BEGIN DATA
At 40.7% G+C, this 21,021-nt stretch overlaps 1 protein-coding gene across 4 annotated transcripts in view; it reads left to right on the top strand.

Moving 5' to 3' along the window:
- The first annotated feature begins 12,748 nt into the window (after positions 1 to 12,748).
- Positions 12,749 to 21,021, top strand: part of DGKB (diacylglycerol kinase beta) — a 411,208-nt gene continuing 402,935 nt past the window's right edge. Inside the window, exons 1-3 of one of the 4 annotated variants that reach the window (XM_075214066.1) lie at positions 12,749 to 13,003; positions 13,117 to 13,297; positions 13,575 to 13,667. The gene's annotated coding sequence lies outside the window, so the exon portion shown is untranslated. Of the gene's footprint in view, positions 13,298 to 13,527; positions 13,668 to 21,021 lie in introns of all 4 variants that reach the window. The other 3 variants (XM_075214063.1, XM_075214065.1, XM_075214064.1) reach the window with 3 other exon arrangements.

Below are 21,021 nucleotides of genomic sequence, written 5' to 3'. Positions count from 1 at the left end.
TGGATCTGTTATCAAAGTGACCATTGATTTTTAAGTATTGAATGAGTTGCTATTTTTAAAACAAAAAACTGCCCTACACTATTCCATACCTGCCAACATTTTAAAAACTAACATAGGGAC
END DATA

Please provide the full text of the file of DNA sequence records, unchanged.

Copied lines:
At 40.7% G+C, this 21,021-nt stretch overlaps 1 protein-coding gene across 4 annotated transcripts in view; it reads left to right on the top strand.

Moving 5' to 3' along the window:
- The first annotated feature begins 12,748 nt into the window (after positions 1 to 12,748).
- Positions 12,749 to 21,021, top strand: part of DGKB (diacylglycerol kinase beta) — a 411,208-nt gene continuing 402,935 nt past the window's right edge. Inside the window, exons 1-3 of one of the 4 annotated variants that reach the window (XM_075214066.1) lie at positions 12,749 to 13,003; positions 13,117 to 13,297; positions 13,575 to 13,667. The gene's annotated coding sequence lies outside the window, so the exon portion shown is untranslated. Of the gene's footprint in view, positions 13,298 to 13,527; positions 13,668 to 21,021 lie in introns of all 4 variants that reach the window. The other 3 variants (XM_075214063.1, XM_075214065.1, XM_075214064.1) reach the window with 3 other exon arrangements.

Below are 21,021 nucleotides of genomic sequence, written 5' to 3'. Positions count from 1 at the left end.
TGGATCTGTTATCAAAGTGACCATTGATTTTTAAGTATTGAATGAGTTGCTATTTTTAAAACAAAAAACTGCCCTACACTATTCCATACCTGCCAACATTTTAAAAACTAACATAGGGAC